Nursing Interventions for Sepsis: Fluid Management
- In this course you will learn about nursing interventions for sepsis.
- You’ll also learn the basics of the crystalloid vs. colloid debate, and how much fluid that patients need per their specific conditions.
- You’ll leave this course with a broader understanding of macrovascular/microvascular end points of resuscitation.
Contact Hours Awarded: 2.5
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The following course content
Fluid resuscitation is a cornerstone of sepsis therapy. Everyone agrees that patients with sepsis need fluids, but the agreements end there. Crystalloid or colloid? 30ml/kg or end-point based? How do we assess the efficacy of fluid resuscitation in sepsis? In this course we will discuss all of this and more!
Introduction – The Importance of Fluid Resuscitation in Nursing Interventions for Sepsis
In patients with septic shock, fluid resuscitation in nursing interventions for sepsis is a critical intervention that restores tissue perfusion. However, there is a great deal of variation in the type of fluid, rate of administration, and the total volume of fluid administered.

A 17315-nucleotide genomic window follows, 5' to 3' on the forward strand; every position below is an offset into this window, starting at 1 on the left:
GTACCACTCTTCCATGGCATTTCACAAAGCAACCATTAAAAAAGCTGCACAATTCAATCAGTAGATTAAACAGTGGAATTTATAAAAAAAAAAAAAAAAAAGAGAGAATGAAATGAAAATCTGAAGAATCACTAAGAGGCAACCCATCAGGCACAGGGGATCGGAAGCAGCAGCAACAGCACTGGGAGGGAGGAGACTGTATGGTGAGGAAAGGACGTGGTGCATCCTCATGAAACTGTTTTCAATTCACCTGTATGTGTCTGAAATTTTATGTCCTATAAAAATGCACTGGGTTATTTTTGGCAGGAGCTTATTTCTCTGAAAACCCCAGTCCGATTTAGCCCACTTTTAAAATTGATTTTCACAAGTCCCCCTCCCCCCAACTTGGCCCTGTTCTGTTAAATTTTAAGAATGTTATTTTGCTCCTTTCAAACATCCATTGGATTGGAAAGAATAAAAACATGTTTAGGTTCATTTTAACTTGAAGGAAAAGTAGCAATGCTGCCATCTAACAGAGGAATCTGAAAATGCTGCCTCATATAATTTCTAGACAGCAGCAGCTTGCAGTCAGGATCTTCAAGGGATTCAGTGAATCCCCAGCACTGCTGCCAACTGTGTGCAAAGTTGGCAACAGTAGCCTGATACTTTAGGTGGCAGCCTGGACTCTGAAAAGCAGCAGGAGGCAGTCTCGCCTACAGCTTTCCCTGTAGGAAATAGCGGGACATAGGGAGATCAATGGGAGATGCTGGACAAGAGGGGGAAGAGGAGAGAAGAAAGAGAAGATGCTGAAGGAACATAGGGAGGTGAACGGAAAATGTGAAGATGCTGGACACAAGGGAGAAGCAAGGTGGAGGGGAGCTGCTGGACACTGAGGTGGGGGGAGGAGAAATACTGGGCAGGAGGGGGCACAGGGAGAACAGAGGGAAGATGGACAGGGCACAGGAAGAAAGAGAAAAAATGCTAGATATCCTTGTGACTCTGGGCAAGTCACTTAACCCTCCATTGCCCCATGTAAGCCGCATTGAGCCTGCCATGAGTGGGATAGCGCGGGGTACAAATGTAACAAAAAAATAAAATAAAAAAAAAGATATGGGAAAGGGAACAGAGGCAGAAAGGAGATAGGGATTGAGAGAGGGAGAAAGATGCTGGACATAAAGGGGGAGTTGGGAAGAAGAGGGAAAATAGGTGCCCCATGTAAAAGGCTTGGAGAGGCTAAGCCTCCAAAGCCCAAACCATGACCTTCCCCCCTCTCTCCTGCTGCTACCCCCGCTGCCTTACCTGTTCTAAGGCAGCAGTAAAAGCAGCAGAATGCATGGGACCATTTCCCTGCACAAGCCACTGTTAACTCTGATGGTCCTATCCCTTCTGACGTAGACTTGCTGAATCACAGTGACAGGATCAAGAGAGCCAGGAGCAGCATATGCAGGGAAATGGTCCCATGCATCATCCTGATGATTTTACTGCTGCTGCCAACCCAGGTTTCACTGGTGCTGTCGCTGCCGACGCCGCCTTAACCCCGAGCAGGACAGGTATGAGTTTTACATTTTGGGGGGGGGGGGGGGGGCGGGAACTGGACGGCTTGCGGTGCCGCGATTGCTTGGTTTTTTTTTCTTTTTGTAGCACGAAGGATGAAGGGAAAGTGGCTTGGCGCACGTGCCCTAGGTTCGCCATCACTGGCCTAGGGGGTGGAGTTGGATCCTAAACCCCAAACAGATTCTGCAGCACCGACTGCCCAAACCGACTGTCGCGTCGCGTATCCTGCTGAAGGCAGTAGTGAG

IV fluids should be prescribed like any other drug we give our patients: with a critical look at the indication and contraindication for different types, while balancing the risk of administering too little vs the increasingly apparent sequelae of over administering (1)
Circulatory insufficiency and shock result from inadequate perfusion relative to the tissue demands. Often times, the demand side of perfusion imbalance is an overlooked means of reversing the pathophysiology of shock. Early goal-oriented fluid resuscitation may be crucial in deciding the outcome, but it is important to be aware that the pathogenic inability of the mitochondria to utilize available oxygen may limit the effectiveness of hemodynamic interventions.